|02.05.12 at 9:57 pm ET|
Mario Manningham played the role of David Tyree, making a remarkable 38-yard sideline catch on the final drive of the fourth quarter. The drive ended with perhaps the most bizarre touchdown in Super Bowl history, as the Patriots allowed Amhad Bradshaw to score — the Giants could have run out the clock, set up an easy game-winning FG — despite Bradshaw trying to stop himself from scoring. He fell into the end zone, untouched, and a failed two-point conversion gave the Giants a 21-17 lead with 58 seconds left. The Patriots got the ball to midfield on the final drive, but a last play Hail Mary fell short.
— Brady’s first decision was an awful one, as he was correctly flagged for intentional grounding in the end zone on the first offensive play from scrimmage, giving the Giants a 2-0 lead.
— A killer 12 men on the field penalty (Antwaun Molden seemed the guilty party) wiped out a Victor Cruz fumble at the New England 9 (recovered by Brandon Spikes) on a third-and-3. Two plays later Manning hit Cruz for a TD that gave the Giants a 9-0 lead.
— Turned out Rob Gronkowski was limited greatly by the high ankle sprain, catching just one pass (on that final first half drive) for 20 yards. His blocking wasn’t up to standard, either, as it appeared he could never get comfortable. He was unable to battle Blackburn on the fourth-quarter interception and was only able to give a half-hearted effort on the final Hail Mary pass. We all had Gronkowski injury fatigue over the last two weeks, but it turned out the storyline was justified. A huge story in this game.
— The commercials, as a whole, stunk. I’ll give you Clint Eastwood and Darth Vader. That’s it. Ferris Bueller Redux was a serious letdown. And Madonna’s halftime show wasn’t as much a musical act as it was the most-watched spin class instruction in history.
— A shocking drop by Welker with four minutes left in the fourth quarter allowed the Giants to get the ball back with 3:46 left (in fairness, it was on second down, and Brady and Branch missed on third down). Not a perfect throw by any measure, but Welker has to make that play and almost always does. A complete stunner, and a catch — remember, the Giants had just a single timeout left — might have been a game-ender. That drop, and Manningham’s catch, are the two plays that will forever stand out for Patriots fans from this game.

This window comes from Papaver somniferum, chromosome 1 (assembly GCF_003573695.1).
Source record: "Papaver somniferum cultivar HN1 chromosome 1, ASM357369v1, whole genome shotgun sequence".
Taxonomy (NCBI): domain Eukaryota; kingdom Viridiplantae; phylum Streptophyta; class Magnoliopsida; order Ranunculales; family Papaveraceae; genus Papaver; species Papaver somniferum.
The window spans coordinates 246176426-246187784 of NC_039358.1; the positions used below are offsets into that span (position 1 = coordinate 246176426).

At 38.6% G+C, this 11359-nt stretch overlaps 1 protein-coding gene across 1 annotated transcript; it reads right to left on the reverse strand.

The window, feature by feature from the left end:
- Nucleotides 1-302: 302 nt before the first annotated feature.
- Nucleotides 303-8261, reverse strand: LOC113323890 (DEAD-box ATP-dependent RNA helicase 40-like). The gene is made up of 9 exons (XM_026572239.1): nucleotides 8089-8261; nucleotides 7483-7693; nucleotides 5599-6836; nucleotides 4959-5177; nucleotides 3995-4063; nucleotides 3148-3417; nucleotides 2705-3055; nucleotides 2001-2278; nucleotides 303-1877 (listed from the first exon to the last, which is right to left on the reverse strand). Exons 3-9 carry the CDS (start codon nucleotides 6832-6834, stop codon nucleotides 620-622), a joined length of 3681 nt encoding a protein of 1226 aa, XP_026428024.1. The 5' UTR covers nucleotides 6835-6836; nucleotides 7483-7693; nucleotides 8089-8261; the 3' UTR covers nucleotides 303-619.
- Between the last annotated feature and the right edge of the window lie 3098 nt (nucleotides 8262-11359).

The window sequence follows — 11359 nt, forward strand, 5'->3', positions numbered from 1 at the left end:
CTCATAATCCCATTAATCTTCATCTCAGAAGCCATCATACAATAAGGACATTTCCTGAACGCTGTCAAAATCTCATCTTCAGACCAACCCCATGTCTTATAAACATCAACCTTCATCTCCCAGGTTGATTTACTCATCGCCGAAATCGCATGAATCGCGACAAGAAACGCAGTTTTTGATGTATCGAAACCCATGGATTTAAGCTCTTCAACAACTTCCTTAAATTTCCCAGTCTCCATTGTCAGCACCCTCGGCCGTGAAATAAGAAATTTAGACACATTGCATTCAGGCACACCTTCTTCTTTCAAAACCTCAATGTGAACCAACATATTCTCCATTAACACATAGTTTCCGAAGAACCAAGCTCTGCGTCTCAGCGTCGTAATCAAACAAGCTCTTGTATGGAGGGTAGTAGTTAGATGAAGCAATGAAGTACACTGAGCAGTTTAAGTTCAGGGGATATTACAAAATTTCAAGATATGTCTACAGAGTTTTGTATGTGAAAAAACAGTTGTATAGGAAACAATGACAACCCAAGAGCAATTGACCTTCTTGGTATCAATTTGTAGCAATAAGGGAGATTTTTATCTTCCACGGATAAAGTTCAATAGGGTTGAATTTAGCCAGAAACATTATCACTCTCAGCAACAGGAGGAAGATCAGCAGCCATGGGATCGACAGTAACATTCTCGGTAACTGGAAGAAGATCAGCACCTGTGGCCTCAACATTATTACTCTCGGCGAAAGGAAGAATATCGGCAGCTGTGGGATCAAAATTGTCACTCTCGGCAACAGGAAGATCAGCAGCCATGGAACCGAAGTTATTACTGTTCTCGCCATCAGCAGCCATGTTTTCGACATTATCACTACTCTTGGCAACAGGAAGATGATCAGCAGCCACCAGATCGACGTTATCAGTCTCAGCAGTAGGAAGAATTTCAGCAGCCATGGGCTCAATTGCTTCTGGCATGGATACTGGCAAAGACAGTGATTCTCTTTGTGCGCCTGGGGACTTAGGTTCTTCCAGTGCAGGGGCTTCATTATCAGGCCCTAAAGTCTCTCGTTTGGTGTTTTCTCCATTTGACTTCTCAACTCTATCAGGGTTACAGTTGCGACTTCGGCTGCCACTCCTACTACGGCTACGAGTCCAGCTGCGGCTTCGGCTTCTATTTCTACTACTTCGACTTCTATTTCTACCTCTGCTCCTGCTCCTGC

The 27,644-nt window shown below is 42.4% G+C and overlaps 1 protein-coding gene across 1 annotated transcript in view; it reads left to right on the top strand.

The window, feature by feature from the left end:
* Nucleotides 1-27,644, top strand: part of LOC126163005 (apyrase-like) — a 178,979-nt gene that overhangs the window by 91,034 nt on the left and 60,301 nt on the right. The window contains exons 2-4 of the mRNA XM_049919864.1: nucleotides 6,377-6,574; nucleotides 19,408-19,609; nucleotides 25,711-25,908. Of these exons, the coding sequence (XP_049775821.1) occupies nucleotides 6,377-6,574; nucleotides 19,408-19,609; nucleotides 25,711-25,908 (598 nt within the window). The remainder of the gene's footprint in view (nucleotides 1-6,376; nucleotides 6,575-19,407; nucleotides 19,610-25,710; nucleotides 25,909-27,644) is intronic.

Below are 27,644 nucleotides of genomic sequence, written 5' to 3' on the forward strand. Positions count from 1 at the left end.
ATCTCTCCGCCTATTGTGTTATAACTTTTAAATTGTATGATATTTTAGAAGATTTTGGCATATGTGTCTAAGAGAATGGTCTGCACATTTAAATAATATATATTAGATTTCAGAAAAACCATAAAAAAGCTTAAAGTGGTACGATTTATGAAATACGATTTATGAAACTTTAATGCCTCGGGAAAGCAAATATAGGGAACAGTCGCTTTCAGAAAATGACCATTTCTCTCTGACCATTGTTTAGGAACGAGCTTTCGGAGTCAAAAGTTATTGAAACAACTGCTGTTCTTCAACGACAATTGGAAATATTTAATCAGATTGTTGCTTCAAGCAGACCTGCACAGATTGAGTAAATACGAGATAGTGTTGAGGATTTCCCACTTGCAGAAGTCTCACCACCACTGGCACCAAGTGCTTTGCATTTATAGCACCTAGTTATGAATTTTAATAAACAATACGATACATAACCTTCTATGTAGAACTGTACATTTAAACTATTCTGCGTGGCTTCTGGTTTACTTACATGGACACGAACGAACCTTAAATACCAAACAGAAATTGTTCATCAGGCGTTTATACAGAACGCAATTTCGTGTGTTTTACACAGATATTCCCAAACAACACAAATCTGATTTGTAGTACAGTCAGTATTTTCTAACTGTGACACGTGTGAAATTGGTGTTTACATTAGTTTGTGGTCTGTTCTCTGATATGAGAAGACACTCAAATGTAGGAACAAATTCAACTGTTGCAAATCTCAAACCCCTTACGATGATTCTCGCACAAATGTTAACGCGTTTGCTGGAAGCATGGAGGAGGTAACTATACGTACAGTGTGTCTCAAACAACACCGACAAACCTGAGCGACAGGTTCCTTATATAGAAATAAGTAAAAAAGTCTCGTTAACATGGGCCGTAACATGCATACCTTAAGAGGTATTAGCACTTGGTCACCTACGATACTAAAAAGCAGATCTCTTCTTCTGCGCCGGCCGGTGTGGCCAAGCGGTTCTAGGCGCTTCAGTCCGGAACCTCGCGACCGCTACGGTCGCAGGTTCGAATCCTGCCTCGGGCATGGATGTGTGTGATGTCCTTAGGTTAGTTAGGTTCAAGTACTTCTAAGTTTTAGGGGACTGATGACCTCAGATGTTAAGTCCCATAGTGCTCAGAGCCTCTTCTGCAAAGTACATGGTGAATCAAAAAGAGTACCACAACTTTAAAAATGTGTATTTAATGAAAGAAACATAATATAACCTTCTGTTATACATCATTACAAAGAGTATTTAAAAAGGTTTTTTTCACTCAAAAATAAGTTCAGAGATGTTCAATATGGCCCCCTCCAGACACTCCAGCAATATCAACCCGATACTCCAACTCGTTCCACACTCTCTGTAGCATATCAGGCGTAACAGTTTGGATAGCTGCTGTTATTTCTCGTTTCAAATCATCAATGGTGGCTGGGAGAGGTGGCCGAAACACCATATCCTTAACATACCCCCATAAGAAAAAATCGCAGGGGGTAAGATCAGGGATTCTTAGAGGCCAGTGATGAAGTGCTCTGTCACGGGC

WHAT WENT RIGHT
— Brady was at his masterful best on the final drive of the first half, completing 10-of-10 passes for 88 yards on the 96-yard TD drive that concluded with a Danny Woodhead reception in the end zone. The drive ended with just eight seconds left in the half, and it’s absolutely fair question why the Giants didn’t use timeouts to stop the clock. This isn’t Tarvaris Jackson, this is a Tom Brady rolling down the field. The Giants let Brady control the clock on that drive, which gave the Patriots — badly outplayed for most of the first half — a 10-9 lead heading into the locker room.
— This is why they always defer: After Eli Manning took a knee to end the first half, the Patriots opened the third quarter with an eight-play, 79-yard drive that ended with Aaron Hernandez beating Chase Blackburn in coverage for a 12-yard score. Brady was again brilliant on the drive, completing all five passes for 55 yards. He was 16-of-16 for 154 yards on the back-to-back drives. As good a stretch of quarterbacking as you’ll ever see.
— Mark Anderson was a force, picking up a sack and a half and three hits on Manning. Brandon Deadrick had a key sack on the opening drive, stopping what seemed to be a TD drive in the making (the Giants would punt and Steve Weatherford’s kick was downed at the Patriots 6, the Brady safety was the next play).
— Odd statistical game for the Patriots, no 100-yard receiver, no 100-yard rusher. Wes Welker (who also had a 10-yard rush on a reverse in the first quarter) finished with 7 catches for 60 yards, and Hernandez had 8 for 67 yards. The Patriots did average 4.4 yards per carry, with BenJarvus Green-Ellis leading the way with 44 yards on 10 carries.
— Woodhead had two critical plays, the TD catch and a 19-yard reception on third-down from inside the New England 10-yard line with eight minutes left in the fourth quarter. Edit: Three plays — Woodhead had an 11-yard catch on the final drive of the first half, but the key was he was able to get out of bounds and stop the clock at the Giants 11. A superb game for Woodhead, a bit of a forgotten player at times this season.
|02.05.12 at 7:51 pm ET|
INDIANAPOLIS — Two quarters are in the books here at Lucas Oil Stadium, and the Patriots hold a 10-9 lead despite the fact that the Giants dominated most of the first two quarters. Here are a few quick notes.
‘¢ Considering how badly they played on both sides of the ball, the Patriots are fortunate to be in the situation they’re in. The Patriots were burned by some bad mental mistakes in the early going, as they took a safety (after an intentional grounding call on a play where Tom Brady was throwing from the end zone), a 12 men on the field call and a miscommunication on defense that led to an early touchdown pass from Eli Manning to Victor Cruz. It didn’t help that Manning looked very sharp in the early going, completing his first nine passes to set a Super Bowl record.
‘¢ The Giants were able to get a nice series on their first drive, but the Patriots came up with a pair of sacks on Manning (one by Brandon Deaderick, the other by Mark Anderson) to force a punt. The New England defense — which saw a rare start by Tracy White at linebacker — was aggressive early. Sometimes it worked (like on the two sacks), and other times, not so much. (Cornerback Antuwan Molden jumped a route on a pass for Hakeem Nicks, just missed, and the Giants ended up converting a 19-yard pass play.)
‘¢ Molden would later get flagged as part of a penalty for too many men on the field, and would also get burned on an impressive 18-yard completion from Manning to Nicks over the middle that gave the Giants a first down. A rough start to the Super Bowl for the young cornerback.
‘¢ The Patriots offense was sluggish out of the gate. On New England’s first offensive play from scrimmage, Brady held on to the ball too long and was hit in the end zone as he delivered. The quarterback was flagged for intentional grounding, and that gave the Giants a safety and a 2-0 lead. That penalty — and safety — was all on the quarterback, as it appeared he missed a wide-open Rob Gronkowski.